Camilla: If you’re working, plus taking care of kids, figuring out the windows of time between homework and family activities that you might have going on–it’s complicated. Another barrier is just feeling comfortable–knowing where to park, what to bring, where to walk. I think people sometimes think that somehow nature can be dangerous so giving people this sense of comfort is important.
What prompted you to pursue this project? Why is this project important to you and to your community?
Cecilia: I was hired to promote nature outings for Spanish-speaking people in the Albuquerque community. It started in June–it’s a new program, an experiment. Here we see the need to do something because we have so many Spanish speakers living in Albuquerque. The basic idea of Excursiones a la Naturaleza de Nuevo Mexico is to be able to enjoy nature, to promote the enjoyment of outings that are nearby, accessible, affordable, and do not require any kind of fancy equipment or clothes or anything. We have to remember, New Mexico is one of the poorest states in the country. So we are connecting people who have not had the chance to do so.
It’s important to me because language is important. I’m interested in making open communication available–I love when I can be a bridge for communication, and I love being able to share my love of nature with other people. If I can translate nature and language at the same time then that’s the perfect combination for me. If nature could be made accessible to everybody I think the world would be a better place.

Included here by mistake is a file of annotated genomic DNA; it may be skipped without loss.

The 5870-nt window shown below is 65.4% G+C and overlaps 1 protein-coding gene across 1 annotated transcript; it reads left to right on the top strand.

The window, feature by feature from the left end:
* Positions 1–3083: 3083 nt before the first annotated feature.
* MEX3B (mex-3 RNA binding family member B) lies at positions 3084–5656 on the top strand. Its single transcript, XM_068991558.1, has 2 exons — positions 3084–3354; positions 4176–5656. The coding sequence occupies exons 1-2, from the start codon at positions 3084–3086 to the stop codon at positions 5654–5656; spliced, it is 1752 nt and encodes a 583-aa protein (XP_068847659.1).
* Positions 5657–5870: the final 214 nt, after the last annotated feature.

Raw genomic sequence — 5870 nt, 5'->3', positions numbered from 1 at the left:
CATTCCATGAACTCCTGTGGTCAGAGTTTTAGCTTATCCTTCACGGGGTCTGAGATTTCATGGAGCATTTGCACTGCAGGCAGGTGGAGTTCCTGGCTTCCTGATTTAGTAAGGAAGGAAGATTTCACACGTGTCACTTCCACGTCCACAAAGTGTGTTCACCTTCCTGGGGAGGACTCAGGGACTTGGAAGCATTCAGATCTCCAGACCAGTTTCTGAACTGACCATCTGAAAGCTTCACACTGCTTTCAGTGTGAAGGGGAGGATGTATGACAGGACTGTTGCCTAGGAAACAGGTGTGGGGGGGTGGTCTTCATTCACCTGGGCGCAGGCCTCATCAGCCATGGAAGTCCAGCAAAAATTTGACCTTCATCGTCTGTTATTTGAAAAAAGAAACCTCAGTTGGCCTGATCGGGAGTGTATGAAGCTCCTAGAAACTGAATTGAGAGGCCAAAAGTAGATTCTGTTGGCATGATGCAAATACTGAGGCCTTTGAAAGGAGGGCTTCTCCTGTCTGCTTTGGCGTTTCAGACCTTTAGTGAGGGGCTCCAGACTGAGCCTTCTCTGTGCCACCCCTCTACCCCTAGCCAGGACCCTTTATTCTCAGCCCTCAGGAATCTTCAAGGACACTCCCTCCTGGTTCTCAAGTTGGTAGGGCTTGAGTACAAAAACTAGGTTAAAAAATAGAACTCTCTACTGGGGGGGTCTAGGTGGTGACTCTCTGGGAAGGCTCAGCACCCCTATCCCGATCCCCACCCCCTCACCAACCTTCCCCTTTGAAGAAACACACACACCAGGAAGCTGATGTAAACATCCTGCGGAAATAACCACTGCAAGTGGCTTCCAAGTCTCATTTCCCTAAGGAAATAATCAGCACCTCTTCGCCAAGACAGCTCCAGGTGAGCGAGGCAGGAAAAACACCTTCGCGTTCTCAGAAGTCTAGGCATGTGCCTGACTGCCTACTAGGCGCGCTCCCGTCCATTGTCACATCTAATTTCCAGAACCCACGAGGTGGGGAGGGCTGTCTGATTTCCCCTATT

Camilla: I had been kind of the founding staff person for the Puerto Rico chapter so we had gotten a strong outings program going there and had all the training material in Spanish so we didn’t have to reinvent the wheel here in New Mexico.
Describe your Nearby Nature campaign and how it will provide access to green space and opportunities for environmental engagement in your community.
Cecilia: We’ve been able to do 5-7 walks along the Bosque in Spanish, English, and both languages. We offer a couple of hours of group walks where people can come, relax, put their cell phones away. The walks end up being filled with a lot of laughter and it’s not about overwhelming people with information like “how many cubic feet of water run each spring”. It’s mostly just reconnecting to nature at your own level as we walk, being mindful, and paying attention to small things like insects that go by and the clouds. It could be overwhelming to get too much information so we just talk about what we see around.
On one walk we saw alfalfa growing on the side of the path and one of the ladies recognized it because her grandma used to make alfalfa tea in the village she was from. She was excited to see it! And that gave us conversation, that gave us conversation for at least 15 minutes. Another lady said that she was reminded of the way that she and her father used to take walks along the fields in her town. We recently went on a hike into the mountains which was a lot of fun and people enjoyed going up to see the city from another perspective. I am not an expert but I have lived in this area for over 20 years and that’s all that is needed. On open walks sometimes I have complete strangers come on the walks and it’s great to see how immediately, organically, we all become a group. Once you start walking or hiking our goal is the same and that way of building community is very precious to me.
Camilla: We went to organizations that we felt we have an affinity with–ones that we felt were doing important work and that we thought could benefit emotionally from having access to nature. If you’re dealing with the stresses and concerns around immigration actions that the Trump administration is taking or working hard to get kids access to healthcare–whatever it might be–getting into nature could give you an opportunity to rest, recuperate, and have fun but also access a part of your city that might not necessarily feel accessible to you even if it’s right there.